The coaches of athletes participating in the games as well as some of the volunteers choose one athlete to be the torchbearer at the opening ceremonies. Officials contacted the family a few weeks ago to see if Sway-Anne would be interested in the position. Byrd’s family considers it a huge honor that Sway-Anne was chosen to have a key role in the Games’ opening ceremonies. “It’s like if you were playing football or if you were playing basketball and you win an award,” Amy Byrd said of her daughter’s torchbearer selection. “This is at that level for her.”


Sway-Anne Byrd (Courtesy Amy Byrd)
Sway-Anne Byrd (Courtesy Amy Byrd)


And the excitement is building as the games approach. Byrd’s mother said her daughter was rather elated on Monday night as she practiced for her lap with the torch. “She was jumping up and down,” she said. “She was so excited.”

The Area Special Olympic Games are held each year in Havre. Should they choose to do so, participants can also take part in the annual Montana Special Olympics. At the state level in Montana there are annual summer and winter Special Olympics. “We haven’t gone to the state games as of yet,” Amy said. “She’s very independent, but it’s a very large atmosphere there. I don’t think she’s quite ready for that yet.”

As she did a year ago, Byrd will participate in four track and field events at Wednesday’s games. She will run in the girls’ 50-metre and 100-metre races in her age group. And she will also take part in the standing long jump event and the softball throw (the shot put equivalent for Special Olympians). At the 2014 games, Byrd captured gold medals in her 50-metre race and standing long jump. And she won silver and bronze medals in her 100-metre and softball throw events, respectively.

“She really enjoys it,” said Byrd’s mother.


Read more at http://indiancountrytodaymedianetwork.com/2015/04/28/cherokee-teen-will-carry-torch-special-olympics-160170

Tyler Fryberg takes the gold, qualifies for Special Olympics State Tournament

Killian Page, Isaiah Pablo, Tony Hatch, Tyler Fryberg, Drew Hatch, Donovan Hamilton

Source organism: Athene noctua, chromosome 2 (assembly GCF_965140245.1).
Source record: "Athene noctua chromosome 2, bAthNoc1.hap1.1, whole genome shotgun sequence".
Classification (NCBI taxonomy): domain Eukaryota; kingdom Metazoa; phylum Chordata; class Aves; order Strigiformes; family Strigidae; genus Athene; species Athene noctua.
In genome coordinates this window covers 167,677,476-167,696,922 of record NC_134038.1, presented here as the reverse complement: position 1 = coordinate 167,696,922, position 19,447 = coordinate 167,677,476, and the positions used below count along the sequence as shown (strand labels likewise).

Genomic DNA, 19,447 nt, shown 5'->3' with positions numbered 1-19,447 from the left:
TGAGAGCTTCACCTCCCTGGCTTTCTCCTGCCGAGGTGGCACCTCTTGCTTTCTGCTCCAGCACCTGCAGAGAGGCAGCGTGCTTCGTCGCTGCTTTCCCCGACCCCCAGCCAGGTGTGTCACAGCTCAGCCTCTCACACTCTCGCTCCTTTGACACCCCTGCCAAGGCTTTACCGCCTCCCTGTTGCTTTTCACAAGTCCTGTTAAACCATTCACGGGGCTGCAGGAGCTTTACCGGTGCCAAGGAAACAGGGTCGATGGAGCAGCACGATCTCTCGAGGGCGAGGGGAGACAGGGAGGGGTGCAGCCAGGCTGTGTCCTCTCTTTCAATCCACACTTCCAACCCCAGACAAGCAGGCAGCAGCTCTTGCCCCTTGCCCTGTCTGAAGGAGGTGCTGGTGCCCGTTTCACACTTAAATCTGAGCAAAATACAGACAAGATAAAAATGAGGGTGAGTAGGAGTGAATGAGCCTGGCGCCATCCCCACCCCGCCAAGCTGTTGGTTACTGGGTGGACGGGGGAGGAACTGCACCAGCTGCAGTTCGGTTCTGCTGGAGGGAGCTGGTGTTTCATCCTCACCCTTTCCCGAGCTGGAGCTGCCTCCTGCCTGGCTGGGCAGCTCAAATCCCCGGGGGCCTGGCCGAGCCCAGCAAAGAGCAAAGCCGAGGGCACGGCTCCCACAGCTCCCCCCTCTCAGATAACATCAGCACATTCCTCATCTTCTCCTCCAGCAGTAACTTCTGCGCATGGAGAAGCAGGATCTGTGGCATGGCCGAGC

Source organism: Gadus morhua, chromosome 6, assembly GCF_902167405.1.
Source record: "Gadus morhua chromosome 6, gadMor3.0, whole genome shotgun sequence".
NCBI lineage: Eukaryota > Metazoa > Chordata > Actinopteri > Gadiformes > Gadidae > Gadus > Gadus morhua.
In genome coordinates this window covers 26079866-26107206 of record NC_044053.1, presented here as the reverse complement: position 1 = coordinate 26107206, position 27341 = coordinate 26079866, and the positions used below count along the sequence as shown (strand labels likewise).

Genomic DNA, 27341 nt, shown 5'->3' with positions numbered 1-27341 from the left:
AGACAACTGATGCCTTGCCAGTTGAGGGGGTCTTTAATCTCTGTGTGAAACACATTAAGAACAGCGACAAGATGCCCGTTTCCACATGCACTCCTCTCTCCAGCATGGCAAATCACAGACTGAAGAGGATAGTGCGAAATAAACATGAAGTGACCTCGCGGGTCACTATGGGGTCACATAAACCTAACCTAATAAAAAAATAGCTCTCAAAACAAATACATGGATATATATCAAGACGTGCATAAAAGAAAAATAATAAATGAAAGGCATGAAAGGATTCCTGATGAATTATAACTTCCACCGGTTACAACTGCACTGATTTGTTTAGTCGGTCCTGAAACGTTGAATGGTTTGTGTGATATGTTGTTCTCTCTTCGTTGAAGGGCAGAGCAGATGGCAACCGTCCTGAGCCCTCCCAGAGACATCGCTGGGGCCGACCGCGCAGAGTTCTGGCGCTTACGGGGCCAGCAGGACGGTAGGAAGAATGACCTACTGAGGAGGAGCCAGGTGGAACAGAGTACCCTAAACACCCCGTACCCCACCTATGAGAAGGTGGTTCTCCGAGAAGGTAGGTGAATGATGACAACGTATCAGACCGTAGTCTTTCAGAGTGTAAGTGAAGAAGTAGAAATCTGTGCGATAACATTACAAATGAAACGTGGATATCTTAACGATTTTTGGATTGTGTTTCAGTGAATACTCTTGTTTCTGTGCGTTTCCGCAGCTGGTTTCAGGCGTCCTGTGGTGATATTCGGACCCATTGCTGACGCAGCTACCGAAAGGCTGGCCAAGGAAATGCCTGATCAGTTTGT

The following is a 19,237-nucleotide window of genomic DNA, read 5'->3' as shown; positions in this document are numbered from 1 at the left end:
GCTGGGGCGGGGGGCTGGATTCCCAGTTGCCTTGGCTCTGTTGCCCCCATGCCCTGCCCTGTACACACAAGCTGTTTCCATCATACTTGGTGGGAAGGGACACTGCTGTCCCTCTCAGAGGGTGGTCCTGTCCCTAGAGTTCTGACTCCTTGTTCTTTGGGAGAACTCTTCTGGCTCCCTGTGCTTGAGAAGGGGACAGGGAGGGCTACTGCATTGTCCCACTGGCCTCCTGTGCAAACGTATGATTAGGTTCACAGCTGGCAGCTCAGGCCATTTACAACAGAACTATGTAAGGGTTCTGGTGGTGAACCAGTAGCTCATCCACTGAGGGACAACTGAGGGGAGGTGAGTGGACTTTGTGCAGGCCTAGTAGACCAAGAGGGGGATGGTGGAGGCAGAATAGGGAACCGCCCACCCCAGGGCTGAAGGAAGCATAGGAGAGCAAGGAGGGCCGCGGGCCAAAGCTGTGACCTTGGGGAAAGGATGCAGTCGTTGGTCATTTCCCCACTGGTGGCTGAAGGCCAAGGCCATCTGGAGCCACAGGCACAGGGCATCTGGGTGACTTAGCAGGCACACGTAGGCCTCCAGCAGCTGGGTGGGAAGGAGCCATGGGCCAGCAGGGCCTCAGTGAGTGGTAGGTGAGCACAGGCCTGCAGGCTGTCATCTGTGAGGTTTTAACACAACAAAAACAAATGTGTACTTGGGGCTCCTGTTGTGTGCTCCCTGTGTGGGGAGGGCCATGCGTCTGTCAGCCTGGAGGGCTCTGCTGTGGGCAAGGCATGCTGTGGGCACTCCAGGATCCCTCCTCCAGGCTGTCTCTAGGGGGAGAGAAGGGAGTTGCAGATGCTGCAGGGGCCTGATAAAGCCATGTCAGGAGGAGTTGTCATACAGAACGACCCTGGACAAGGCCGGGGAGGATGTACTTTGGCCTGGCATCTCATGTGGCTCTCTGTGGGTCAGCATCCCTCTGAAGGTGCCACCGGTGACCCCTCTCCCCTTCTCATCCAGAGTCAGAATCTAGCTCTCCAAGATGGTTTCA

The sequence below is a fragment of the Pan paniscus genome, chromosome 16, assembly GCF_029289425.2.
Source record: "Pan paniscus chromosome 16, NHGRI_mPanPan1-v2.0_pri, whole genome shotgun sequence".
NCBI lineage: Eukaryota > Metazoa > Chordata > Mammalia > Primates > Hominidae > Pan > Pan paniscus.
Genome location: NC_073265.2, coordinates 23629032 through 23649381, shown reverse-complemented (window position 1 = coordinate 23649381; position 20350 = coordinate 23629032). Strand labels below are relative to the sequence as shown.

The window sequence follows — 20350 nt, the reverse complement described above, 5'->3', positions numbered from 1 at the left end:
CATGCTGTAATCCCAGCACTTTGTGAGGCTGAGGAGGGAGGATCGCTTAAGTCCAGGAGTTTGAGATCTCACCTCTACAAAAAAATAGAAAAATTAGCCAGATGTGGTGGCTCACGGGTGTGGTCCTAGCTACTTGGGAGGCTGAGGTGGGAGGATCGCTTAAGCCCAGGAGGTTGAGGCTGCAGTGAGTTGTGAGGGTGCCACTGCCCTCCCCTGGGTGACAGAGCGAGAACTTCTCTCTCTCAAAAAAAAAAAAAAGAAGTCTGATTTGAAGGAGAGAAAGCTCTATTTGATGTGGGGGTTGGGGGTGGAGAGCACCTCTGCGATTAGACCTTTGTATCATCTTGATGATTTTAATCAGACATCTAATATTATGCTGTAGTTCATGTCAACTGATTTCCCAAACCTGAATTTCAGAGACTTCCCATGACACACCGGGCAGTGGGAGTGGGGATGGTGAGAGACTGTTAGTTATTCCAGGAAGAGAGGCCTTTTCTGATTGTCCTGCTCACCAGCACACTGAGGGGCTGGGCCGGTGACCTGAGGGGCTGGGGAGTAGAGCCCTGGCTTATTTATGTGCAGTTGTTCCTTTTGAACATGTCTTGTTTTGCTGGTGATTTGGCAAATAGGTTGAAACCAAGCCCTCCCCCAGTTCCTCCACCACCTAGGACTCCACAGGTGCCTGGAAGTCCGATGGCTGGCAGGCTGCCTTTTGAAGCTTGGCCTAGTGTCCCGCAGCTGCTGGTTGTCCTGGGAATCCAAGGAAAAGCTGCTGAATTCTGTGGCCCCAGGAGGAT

Killian Page, Isaiah Pablo, Tony Hatch, Tyler Fryberg, Drew Hatch, Donovan Hamilton

By Tony Hatch, Tulalip Tribes

May 5th, 2013 was a rewarding day for many.  Tulalip Tribal member, Tyler Fryberg swept all four of his events, qualifying him for the Special Olympics State Tournament. Marysville Pilchuck produced just about 100 student athletes to volunteer with this years’ Special Olympics, Regions/State Qualifier.

The boys volunteered to help every athlete, but had a special interest in fellow Tulalip athletes, Tyler Fryberg and Bruce Williams (not pictured). They were really happy to be there to help, but the amount of intensity that comes along with these athletes is amazing.  They take their events serious and train very hard to compete and hopefully make it to the State Tourney, held at Fort Lewis. Tyler is not only a hero for people of Tulalip, but his fellow athletes, their parents and coaches make if clear that they enjoy watching him compete.

Tyler competed in four events Sunday, the Shot Put, 400-meter run, 100-meter, and the 400-meter relay.  He swept all four events, bringing home four gold medals.  Although, Tyler had his own cheering section of Tulalips, crowds would gather when it was his heat to race.  Tyler pretty much dominated all of his events with the exception of the 400-meter sprint.  This was very intense, as he was in second place for most of the race, but coming into the home stretch, Tyler turned on the afterburners and closed the gap on the leader, and with about 20 feet to the finish line, he passed the leader and won the race.  This was a great finish to a great race and the crowd went crazy.

Bruce Williams also qualified for State, winning a gold medal in the 200-meter sprint, where he blew away his competition, by 40 feet or so.  (Sorry Bruce, my phone went dead before I could get pictures of you, but we are very proud of you as well!)

We as fellow Tulalips are very proud of these guys and of course their fellow athletes for their heart and dedication.  You are definitely an inspiration to the Tomahawk Athletes who were there, showing that with drive and determination, we can all be great. When 1 Tulalip succeeds, all Tulalips succeed.

Tyler Fryberg on top of the podium

Tyler Fryberg on top of the podium

Thanks you guys, for the great day, and good luck at State.